This post originally appeared in the Journal of Public Relations Education. This summary appears courtesy of the authors. 

Dr. Katie R. Place and Dr. Antoaneta M. Vanc explored public relations students’ notions of diversity and client work within the public relations curriculum. The researchers wanted to know how students define “diversity” in the context of client work, and how client work prepares students to address diversity as future public relations professionals.

To explore these questions, 22 public relations students at three mid-sized universities were interviewed face-to-face or by telephone. All students in the purposive sample had completed a public relations campaigns course prior to participation in the study.

Key findings include:

  • Participants engaged with the meaning of diversity in four main ways:
    • Self-reflection, such as turning to personal anecdotes regarding their own diverse experiences and identities
    • A “different from me” perspective, where students were aware of diversity when they encountered clients or publics who differed from them in terms of race, geography, class, income, or education.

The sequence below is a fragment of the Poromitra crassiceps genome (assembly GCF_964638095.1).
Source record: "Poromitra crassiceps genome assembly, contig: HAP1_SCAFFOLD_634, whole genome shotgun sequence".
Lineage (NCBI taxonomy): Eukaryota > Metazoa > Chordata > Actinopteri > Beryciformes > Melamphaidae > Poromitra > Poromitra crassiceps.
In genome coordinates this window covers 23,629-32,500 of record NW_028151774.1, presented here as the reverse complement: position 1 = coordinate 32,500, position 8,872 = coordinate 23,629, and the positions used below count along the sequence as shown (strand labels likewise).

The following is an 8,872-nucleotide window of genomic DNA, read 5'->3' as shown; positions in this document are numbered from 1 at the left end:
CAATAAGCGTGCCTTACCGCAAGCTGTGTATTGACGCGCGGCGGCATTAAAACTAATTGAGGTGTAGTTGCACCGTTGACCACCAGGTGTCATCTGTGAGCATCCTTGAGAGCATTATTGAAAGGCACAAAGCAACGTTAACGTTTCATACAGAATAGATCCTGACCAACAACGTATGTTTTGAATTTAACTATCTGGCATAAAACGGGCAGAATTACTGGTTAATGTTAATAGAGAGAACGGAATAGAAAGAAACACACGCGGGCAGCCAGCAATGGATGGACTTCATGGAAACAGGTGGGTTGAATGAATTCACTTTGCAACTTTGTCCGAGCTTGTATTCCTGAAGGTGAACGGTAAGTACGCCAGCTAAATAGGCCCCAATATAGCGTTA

• Viewing diversity as an issue, as diversity can make it tougher for students to cater to audiences that they cannot personally identify with.
    • Making assumptions that social media is the best tool to reach a diverse audience.
  • Students’ perceptions of client work as a bridge to an increasingly diverse public relations profession centered on notions of exposure, awareness, personal growth and preparedness.

Read more about students’ perceptions of diversity and client work and the influence those perceptions have on public relations practice.


Place, K. R., & Vanc, A. (2016, December 14). Exploring Diversity and Client Work in Public Relations Education. Retrieved September 08, 2020, from

Heidy Modarelli handles Growth & Marketing for IPR. She has previously written for Entrepreneur, TechCrunch, The Next Web, and VentureBeat.
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